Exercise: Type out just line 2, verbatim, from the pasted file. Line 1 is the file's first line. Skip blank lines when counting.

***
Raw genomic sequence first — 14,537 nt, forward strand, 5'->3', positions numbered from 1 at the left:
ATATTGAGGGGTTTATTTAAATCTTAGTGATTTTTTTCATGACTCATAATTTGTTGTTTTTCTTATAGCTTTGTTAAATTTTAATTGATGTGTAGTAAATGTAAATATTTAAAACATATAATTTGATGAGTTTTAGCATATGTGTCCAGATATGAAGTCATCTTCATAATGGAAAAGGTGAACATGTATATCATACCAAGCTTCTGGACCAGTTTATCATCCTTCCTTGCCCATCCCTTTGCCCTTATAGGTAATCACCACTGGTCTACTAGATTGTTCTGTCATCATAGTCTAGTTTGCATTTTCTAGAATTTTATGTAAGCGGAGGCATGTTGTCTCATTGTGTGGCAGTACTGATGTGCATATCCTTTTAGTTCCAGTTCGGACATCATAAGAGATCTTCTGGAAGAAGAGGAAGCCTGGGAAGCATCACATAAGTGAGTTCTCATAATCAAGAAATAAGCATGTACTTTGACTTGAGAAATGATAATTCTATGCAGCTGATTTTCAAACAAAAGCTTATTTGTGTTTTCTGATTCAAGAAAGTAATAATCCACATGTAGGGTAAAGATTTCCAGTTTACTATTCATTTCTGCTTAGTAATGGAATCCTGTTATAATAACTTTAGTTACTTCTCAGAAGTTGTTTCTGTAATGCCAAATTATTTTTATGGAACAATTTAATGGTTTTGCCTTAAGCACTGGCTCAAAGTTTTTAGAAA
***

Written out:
ATATTGAGGGGTTTATTTAAATCTTAGTGATTTTTTTCATGACTCATAATTTGTTGTTTTTCTTATAGCTTTGTTAAATTTTAATTGATGTGTAGTAAATGTAAATATTTAAAACATATAATTTGATGAGTTTTAGCATATGTGTCCAGATATGAAGTCATCTTCATAATGGAAAAGGTGAACATGTATATCATACCAAGCTTCTGGACCAGTTTATCATCCTTCCTTGCCCATCCCTTTGCCCTTATAGGTAATCACCACTGGTCTACTAGATTGTTCTGTCATCATAGTCTAGTTTGCATTTTCTAGAATTTTATGTAAGCGGAGGCATGTTGTCTCATTGTGTGGCAGTACTGATGTGCATATCCTTTTAGTTCCAGTTCGGACATCATAAGAGATCTTCTGGAAGAAGAGGAAGCCTGGGAAGCATCACATAAGTGAGTTCTCATAATCAAGAAATAAGCATGTACTTTGACTTGAGAAATGATAATTCTATGCAGCTGATTTTCAAACAAAAGCTTATTTGTGTTTTCTGATTCAAGAAAGTAATAATCCACATGTAGGGTAAAGATTTCCAGTTTACTATTCATTTCTGCTTAGTAATGGAATCCTGTTATAATAACTTTAGTTACTTCTCAGAAGTTGTTTCTGTAATGCCAAATTATTTTTATGGAACAATTTAATGGTTTTGCCTTAAGCACTGGCTCAAAGTTTTTAGAAA